While some readers may wish for deeper explorations of some of Booth’s subjects, he covers the current state of Japanese...

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SUPER SUSHI RAMEN EXPRESS

ONE FAMILY'S JOURNEY THROUGH THE BELLY OF JAPAN

A British food and travel writer takes his wife, two young sons, and a bubbly brand of humor to Japan in hopes of examining the food culture and losing a few of the pounds he has picked up living and cooking in Paris.

In short, punchy chapters, Booth (The Almost Nearly Perfect People: Behind the Myth of the Scandinavian Utopia, 2015, etc.) recounts his adventures on “a foodie family road trip lasting just under three months,” sticking to the subjects at hand. He may not reach any novel conclusions about Japanese cuisine, but he vividly sums up the sensory experience of bonito flakes, with their “addictive smoky-citric flavor,” or dashi, “sweet as spring peas ripe from the pod, yet complex with the tang of ocean.” Many of the author’s most delightful experiences involved his family. He took them along to a sumo “stable” to see how the wrestlers achieve their vast girth, and one of the “colossal walrus people” allowed Booth’s 6-year-old son to pin him. The author also hiked with his family up “a forest road strewn with the corpses of poisonous snakes” to experience nagashi-somen, noodles launched down a mountain river for diners to catch on the fly. More often, Booth toured production facilities on his own, seeking out real wasabi—remarkably hard to find even in Japan—and Kobe beef. He also attempted, with partial success, to make sense of “the two rival culinary camps that divide Japan,” one centered in Tokyo and the other in Kyoto and Osaka. Though Booth trained as a chef in Paris, his tastes are delightfully eclectic: he is as apt to indulge in a 10-hour “food crawl” of Osakan fast-food noodle joints as he is to savor the most delicate sushi, and he evokes both experiences with gusto.

While some readers may wish for deeper explorations of some of Booth’s subjects, he covers the current state of Japanese cuisine with humor and intelligence.

Pub Date: Sept. 6, 2016

ISBN: 978-1-250-09980-8

Page Count: 336

Publisher: Picador

Review Posted Online: June 21, 2016

Kirkus Reviews Issue: July 1, 2016

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Stricter than, say, Bergen Evans or W3 ("disinterested" means impartial — period), Strunk is in the last analysis...

THE ELEMENTS OF STYLE

50TH ANNIVERSARY EDITION

Privately published by Strunk of Cornell in 1918 and revised by his student E. B. White in 1959, that "little book" is back again with more White updatings.

Stricter than, say, Bergen Evans or W3 ("disinterested" means impartial — period), Strunk is in the last analysis (whoops — "A bankrupt expression") a unique guide (which means "without like or equal").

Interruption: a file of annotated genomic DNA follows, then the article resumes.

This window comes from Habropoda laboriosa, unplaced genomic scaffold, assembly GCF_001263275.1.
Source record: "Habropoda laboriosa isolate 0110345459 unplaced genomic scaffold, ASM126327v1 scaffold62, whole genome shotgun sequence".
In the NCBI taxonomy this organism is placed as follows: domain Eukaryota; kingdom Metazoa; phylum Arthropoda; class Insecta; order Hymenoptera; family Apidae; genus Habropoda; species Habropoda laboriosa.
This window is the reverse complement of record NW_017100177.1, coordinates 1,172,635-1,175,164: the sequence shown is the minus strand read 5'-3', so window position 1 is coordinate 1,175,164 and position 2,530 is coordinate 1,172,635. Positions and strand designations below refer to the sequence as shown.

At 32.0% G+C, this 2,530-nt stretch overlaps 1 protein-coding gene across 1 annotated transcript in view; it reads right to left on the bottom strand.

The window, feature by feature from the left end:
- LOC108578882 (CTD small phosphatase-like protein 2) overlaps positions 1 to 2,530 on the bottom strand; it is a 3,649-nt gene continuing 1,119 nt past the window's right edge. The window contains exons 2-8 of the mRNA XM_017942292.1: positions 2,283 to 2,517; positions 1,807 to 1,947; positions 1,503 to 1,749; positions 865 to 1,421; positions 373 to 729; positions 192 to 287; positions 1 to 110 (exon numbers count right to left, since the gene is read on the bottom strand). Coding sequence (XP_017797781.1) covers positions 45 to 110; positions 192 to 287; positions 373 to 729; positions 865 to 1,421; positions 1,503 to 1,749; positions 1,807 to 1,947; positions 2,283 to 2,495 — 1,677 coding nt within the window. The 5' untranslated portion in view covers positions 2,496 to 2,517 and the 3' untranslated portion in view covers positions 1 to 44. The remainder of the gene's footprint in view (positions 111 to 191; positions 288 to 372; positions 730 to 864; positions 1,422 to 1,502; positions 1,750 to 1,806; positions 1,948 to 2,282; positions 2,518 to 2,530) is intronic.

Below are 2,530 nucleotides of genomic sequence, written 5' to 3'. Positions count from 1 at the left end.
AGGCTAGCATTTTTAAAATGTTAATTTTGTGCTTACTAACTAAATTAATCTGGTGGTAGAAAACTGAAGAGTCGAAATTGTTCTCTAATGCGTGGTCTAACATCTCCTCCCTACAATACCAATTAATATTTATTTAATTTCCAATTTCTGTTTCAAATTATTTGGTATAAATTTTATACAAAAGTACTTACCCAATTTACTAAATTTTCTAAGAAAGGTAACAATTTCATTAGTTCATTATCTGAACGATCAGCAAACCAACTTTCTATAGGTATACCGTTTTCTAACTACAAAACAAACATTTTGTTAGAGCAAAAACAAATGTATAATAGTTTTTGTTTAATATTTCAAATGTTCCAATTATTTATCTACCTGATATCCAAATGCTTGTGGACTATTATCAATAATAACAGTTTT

Pub Date: May 15, 1972

ISBN: 0205632645

Page Count: 105

Publisher: Macmillan

Review Posted Online: Oct. 28, 2011

Kirkus Reviews Issue: May 1, 1972

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Analyzing his craft, a careful craftsman urges with Thoreauvian conviction that writers should simplify, simplify, simplify.

SEVERAL SHORT SENTENCES ABOUT WRITING

New York Times columnist and editorial board member delivers a slim book for aspiring writers, offering saws and sense, wisdom and waggery, biases and biting sarcasm.

Klinkenborg (Timothy; or, Notes of an Abject Reptile, 2006), who’s taught for decades, endeavors to keep things simple in his prose, and he urges other writers to do the same. (Note: He despises abuses of the word as, as he continually reminds readers.) In the early sections, the author ignores traditional paragraphing so that the text resembles a long free-verse poem. He urges readers to use short, clear sentences and to make sure each one is healthy before moving on; notes that it’s acceptable to start sentences with and and but; sees benefits in diagramming sentences; stresses that all writing is revision; periodically blasts the formulaic writing that many (most?) students learn in school; argues that knowing where you’re headed before you begin might be good for a vacation, but not for a piece of writing; and believes that writers must trust readers more, and trust themselves. Most of Klinkenborg’s advice is neither radical nor especially profound (“Turn to the poets. / Learn from them”), and the text suffers from a corrosive fallacy: that if his strategies work for him they will work for all. The final fifth of the text includes some passages from writers he admires (McPhee, Oates, Cheever) and some of his students’ awkward sentences, which he treats analytically but sometimes with a surprising sarcasm that veers near meanness. He includes examples of students’ dangling modifiers, malapropisms, errors of pronoun agreement, wordiness and other mistakes.

Analyzing his craft, a careful craftsman urges with Thoreauvian conviction that writers should simplify, simplify, simplify.

Pub Date: Aug. 7, 2012

ISBN: 978-0-307-26634-7

Page Count: 224

Publisher: Knopf

Review Posted Online: May 14, 2012

Kirkus Reviews Issue: June 15, 2012

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